Case Report Open Access
Elejalde Syndrome: The Silvery Hair Syndrome
Fehmida Najmuddin, Rajesh Rai, Keya Lahiri, Priya Patil Cholera
1Department of Forest and Conservation Sciences, Faculty of Forestry, The University of British Columbia, Canada
2Department of Ecology and Environmental Science, Faculty of Science and Technology, Umeå University, Sweden
*Corresponding author: Dr. Fehmida Najmuddin, Department of paediatrics, D Y Patil Medical College, Hospital & Research Centre, Maharashtra, India, Tel: 0091-9920030533; E-mail: fehmidanc@hotmail.com
Received: June 01, 2015; Accepted: August 04, 2015; Published: September 08, 2015
Citation: Najmuddin F, Rai R, Lahiri K, Cholera PP (2015) Elejalde Syndrome: The Silvery Hair Syndrome. SOJ Genet Sci 2(1):1-2.
Abstract
Elejalde Syndrome is a rare autosomal recessive disorder. The characteristic features are silvery hair and profound central nervous system dysfunction. Unevenly distributed melanin granules are observed on hair analysis. We hereby describe, a two and half year old female child with neuroregression, diffuse hypopigmentation and silvery hair who was diagnosed to have this syndrome.
Keywords: Silvery hair; Elejalde Syndrome; Neuroregression
Introduction
Elejalde Syndrome (ES) is also known as neuro-ectodermal melanolysosomal disease [1]. It forms a spectrum of the silvery hair syndromes. This disorder is characterized by silvery hair, pigment and neurological abnormalities like seizures, hypotonia and intellectual impairment. The immunological function is usually preserved in this syndrome. These patients have hypopigmentation due to impaired melanosome transport [2].
Case Report
A two and half year old female child, from India presented to our tertiary care hospital with complaints of inability to walk since past 6 months. Child was apparently normal till the age of 2 years and had achieved all milestones for her age.

The mother noticed progressive weakness of the lower limbs (right more than left limb) initially which progressed to involve the trunk muscles and later the upper limbs. The progressive weakness resulted in regression of milestones. There was no history of fever, rash, recent intramuscular injection, convulsions, altered sensorium, involuntary movements, cranial nerve involvement, trauma or diarrhoea. The child had no significant illnesses or admissions in the past. Child was born of a third degree consanguineous marriage and had a healthy 7 year old sibling. She was born full term with birth weight of 3000gms. Antenatal and postnatal history was insignificant. Child was partially immunised and belonged to a lower middle social class.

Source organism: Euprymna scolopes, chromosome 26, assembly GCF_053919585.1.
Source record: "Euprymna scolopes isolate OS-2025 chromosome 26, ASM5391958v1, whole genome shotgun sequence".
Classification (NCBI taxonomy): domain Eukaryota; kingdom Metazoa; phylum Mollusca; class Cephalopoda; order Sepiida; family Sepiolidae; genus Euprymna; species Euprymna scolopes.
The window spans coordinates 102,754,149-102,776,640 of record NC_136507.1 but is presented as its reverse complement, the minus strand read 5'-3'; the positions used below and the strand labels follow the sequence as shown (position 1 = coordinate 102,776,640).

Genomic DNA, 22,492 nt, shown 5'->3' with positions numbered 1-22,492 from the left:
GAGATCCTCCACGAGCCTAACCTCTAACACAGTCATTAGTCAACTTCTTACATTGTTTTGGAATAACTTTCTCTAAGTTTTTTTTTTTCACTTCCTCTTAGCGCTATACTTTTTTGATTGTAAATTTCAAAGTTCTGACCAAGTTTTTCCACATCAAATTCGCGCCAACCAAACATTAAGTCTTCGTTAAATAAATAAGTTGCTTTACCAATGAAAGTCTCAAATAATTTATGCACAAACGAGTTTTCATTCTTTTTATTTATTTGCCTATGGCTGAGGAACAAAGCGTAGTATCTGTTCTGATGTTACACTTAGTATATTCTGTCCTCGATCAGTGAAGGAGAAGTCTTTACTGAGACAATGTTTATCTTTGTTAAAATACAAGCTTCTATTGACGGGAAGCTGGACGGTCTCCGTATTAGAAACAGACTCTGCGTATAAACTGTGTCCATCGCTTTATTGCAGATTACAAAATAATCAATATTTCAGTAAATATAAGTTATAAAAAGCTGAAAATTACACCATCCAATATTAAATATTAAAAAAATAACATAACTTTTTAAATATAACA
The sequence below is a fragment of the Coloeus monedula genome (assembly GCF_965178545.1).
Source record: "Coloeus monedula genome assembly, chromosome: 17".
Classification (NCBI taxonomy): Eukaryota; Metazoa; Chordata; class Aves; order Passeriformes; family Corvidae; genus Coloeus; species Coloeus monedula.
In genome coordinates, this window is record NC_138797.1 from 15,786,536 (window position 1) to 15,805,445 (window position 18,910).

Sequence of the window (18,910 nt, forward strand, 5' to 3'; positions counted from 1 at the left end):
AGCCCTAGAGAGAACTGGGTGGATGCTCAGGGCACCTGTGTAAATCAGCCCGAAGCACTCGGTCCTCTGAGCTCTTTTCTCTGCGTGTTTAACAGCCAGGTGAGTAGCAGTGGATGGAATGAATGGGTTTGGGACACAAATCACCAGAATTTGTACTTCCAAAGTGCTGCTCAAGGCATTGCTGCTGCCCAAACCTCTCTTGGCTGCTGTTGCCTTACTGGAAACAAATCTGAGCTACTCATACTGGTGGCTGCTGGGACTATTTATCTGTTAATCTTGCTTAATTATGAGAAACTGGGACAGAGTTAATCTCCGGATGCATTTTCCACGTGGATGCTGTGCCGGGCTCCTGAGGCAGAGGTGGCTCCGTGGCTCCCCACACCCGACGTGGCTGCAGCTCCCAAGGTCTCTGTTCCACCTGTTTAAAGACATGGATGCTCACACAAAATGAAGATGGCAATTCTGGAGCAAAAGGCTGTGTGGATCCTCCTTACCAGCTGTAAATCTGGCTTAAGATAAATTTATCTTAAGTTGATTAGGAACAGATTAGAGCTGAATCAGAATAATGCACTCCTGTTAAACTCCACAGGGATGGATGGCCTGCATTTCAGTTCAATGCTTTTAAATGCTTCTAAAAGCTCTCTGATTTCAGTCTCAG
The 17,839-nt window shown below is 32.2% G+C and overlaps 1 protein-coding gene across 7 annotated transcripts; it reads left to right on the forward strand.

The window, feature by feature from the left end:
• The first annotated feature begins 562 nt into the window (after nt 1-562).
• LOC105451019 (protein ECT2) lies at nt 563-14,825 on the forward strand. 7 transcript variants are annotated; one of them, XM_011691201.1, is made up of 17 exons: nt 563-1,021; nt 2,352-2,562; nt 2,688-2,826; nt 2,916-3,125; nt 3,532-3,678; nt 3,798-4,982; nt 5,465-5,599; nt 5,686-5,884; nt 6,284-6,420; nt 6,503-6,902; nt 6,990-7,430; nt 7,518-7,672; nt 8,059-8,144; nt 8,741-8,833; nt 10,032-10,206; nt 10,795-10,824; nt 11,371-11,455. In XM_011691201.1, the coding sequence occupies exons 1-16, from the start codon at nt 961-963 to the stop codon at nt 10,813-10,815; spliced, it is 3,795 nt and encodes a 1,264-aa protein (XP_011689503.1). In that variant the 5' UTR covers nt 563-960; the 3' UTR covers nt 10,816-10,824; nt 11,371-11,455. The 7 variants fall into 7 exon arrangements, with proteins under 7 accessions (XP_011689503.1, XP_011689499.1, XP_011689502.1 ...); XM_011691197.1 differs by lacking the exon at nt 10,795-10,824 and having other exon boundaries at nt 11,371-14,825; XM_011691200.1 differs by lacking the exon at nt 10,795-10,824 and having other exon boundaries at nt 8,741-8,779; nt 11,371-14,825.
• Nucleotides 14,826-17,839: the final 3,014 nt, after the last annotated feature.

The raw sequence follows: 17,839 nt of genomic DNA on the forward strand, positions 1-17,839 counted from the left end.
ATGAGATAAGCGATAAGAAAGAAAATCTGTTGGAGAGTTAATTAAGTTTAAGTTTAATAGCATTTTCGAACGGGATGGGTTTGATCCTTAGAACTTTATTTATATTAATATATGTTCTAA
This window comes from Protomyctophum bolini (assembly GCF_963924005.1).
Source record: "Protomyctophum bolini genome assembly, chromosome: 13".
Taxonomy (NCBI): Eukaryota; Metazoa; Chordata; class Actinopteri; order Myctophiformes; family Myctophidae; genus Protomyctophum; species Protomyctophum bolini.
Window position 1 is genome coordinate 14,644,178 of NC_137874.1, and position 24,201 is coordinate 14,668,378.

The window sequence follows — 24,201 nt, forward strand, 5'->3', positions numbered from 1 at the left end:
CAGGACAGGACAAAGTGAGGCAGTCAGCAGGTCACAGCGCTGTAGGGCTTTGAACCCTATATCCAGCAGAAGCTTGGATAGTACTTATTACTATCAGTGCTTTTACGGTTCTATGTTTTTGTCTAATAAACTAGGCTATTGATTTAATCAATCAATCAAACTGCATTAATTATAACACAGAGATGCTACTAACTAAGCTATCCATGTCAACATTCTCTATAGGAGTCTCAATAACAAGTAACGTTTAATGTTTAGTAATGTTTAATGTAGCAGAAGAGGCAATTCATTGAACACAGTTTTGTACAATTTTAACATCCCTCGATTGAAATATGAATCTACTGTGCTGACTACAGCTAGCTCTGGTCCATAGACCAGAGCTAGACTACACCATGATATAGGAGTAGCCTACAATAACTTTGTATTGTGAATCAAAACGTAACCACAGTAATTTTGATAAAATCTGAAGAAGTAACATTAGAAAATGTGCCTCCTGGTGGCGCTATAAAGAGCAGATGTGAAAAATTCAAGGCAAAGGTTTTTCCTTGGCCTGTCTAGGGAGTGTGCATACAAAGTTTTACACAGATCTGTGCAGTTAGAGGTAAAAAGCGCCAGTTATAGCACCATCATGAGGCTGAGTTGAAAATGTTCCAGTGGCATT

Vital parameters were stable with grade 1protein energy malnutrition and pallor. There was silvery hair observed on the scalp, eyebrows, eyelid lashes, back and limbs. A hypopigmented macule was observed over left lower eyelid measuring 1x1.5 cm (Figure 1). Multiple hypopigmented lesions measuring 0.5x 0.5 cm over both the arms and thigh and an epidermal nevus measuring 7 x 1 cm was seen. There was dental caries along with a sacral dimple.

Higher mental functions and cranial nerve examination was normal. On motor system examination, tone was bilaterally reduced in all the four limbs with power more than 3/5 and reflexes being normal. There were no signs of meningeal irritation, cerebellar or sensory system involvement. There was hepatosplenomegaly with rest of the systemic examination being normal. On the basis of silvery hair and neuroregression a diagnosis of silvery hair syndrome was made.

Haemoglobin 12.2 gm/dl, total leucocyte count 10,900/ cmm, Platelet 2,50,000/cmm. Peripheral smear examination was normal with no intracytoplasmic granules seen in the neutrophils. Random blood sugar was 124.3 mg/dl with normal serum electrolytes, liver function tests, prothrombin time, partial thromboplastin time and cerebrospinal fluid analysis. Immunological studies in the form of serum immunoglobulin levels and lymphocyte subset analysis was normal. Magnetic Resonance Imaging (MRI) of the brain showed cerebellar atrophy with no basal ganglia calcification while the MRI of the spinal cord was normal. Hair analysis revealed alternate pigmentation and large uneven clusters of pigment suggestive of silvery hair